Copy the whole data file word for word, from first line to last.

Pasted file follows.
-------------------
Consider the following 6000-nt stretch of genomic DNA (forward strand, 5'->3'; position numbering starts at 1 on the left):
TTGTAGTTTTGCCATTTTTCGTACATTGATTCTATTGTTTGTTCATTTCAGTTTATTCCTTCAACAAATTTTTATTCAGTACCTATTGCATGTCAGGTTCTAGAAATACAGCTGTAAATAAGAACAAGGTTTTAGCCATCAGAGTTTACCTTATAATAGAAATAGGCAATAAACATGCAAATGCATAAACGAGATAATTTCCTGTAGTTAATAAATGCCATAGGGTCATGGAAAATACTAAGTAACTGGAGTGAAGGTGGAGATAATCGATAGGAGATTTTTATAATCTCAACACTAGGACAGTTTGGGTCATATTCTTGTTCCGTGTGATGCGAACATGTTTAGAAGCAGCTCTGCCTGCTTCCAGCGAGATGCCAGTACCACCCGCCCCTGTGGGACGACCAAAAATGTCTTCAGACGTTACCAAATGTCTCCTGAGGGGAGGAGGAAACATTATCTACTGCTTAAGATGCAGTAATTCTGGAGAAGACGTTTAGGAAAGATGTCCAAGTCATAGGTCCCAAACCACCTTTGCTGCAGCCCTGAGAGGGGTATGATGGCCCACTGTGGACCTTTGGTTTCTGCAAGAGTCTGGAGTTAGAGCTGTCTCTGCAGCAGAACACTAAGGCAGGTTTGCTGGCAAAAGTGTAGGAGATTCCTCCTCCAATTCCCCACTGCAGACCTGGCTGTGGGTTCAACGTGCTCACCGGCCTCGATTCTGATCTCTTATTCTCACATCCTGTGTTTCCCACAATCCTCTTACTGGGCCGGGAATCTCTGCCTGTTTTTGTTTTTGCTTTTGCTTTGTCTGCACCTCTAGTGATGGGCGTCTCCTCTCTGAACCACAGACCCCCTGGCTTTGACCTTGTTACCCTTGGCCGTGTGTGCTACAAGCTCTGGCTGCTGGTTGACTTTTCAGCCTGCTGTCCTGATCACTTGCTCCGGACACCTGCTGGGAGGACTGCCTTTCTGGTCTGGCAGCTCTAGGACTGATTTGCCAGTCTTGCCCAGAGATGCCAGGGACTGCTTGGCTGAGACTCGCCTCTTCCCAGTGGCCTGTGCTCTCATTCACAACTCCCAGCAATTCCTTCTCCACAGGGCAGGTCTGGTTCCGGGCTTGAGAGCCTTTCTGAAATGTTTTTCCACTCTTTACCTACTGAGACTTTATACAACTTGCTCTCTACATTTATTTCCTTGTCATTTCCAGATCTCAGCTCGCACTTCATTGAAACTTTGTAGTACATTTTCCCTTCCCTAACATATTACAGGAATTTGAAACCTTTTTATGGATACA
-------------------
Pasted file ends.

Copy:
Consider the following 6000-nt stretch of genomic DNA (forward strand, 5'->3'; position numbering starts at 1 on the left):
TTGTAGTTTTGCCATTTTTCGTACATTGATTCTATTGTTTGTTCATTTCAGTTTATTCCTTCAACAAATTTTTATTCAGTACCTATTGCATGTCAGGTTCTAGAAATACAGCTGTAAATAAGAACAAGGTTTTAGCCATCAGAGTTTACCTTATAATAGAAATAGGCAATAAACATGCAAATGCATAAACGAGATAATTTCCTGTAGTTAATAAATGCCATAGGGTCATGGAAAATACTAAGTAACTGGAGTGAAGGTGGAGATAATCGATAGGAGATTTTTATAATCTCAACACTAGGACAGTTTGGGTCATATTCTTGTTCCGTGTGATGCGAACATGTTTAGAAGCAGCTCTGCCTGCTTCCAGCGAGATGCCAGTACCACCCGCCCCTGTGGGACGACCAAAAATGTCTTCAGACGTTACCAAATGTCTCCTGAGGGGAGGAGGAAACATTATCTACTGCTTAAGATGCAGTAATTCTGGAGAAGACGTTTAGGAAAGATGTCCAAGTCATAGGTCCCAAACCACCTTTGCTGCAGCCCTGAGAGGGGTATGATGGCCCACTGTGGACCTTTGGTTTCTGCAAGAGTCTGGAGTTAGAGCTGTCTCTGCAGCAGAACACTAAGGCAGGTTTGCTGGCAAAAGTGTAGGAGATTCCTCCTCCAATTCCCCACTGCAGACCTGGCTGTGGGTTCAACGTGCTCACCGGCCTCGATTCTGATCTCTTATTCTCACATCCTGTGTTTCCCACAATCCTCTTACTGGGCCGGGAATCTCTGCCTGTTTTTGTTTTTGCTTTTGCTTTGTCTGCACCTCTAGTGATGGGCGTCTCCTCTCTGAACCACAGACCCCCTGGCTTTGACCTTGTTACCCTTGGCCGTGTGTGCTACAAGCTCTGGCTGCTGGTTGACTTTTCAGCCTGCTGTCCTGATCACTTGCTCCGGACACCTGCTGGGAGGACTGCCTTTCTGGTCTGGCAGCTCTAGGACTGATTTGCCAGTCTTGCCCAGAGATGCCAGGGACTGCTTGGCTGAGACTCGCCTCTTCCCAGTGGCCTGTGCTCTCATTCACAACTCCCAGCAATTCCTTCTCCACAGGGCAGGTCTGGTTCCGGGCTTGAGAGCCTTTCTGAAATGTTTTTCCACTCTTTACCTACTGAGACTTTATACAACTTGCTCTCTACATTTATTTCCTTGTCATTTCCAGATCTCAGCTCGCACTTCATTGAAACTTTGTAGTACATTTTCCCTTCCCTAACATATTACAGGAATTTGAAACCTTTTTATGGATACA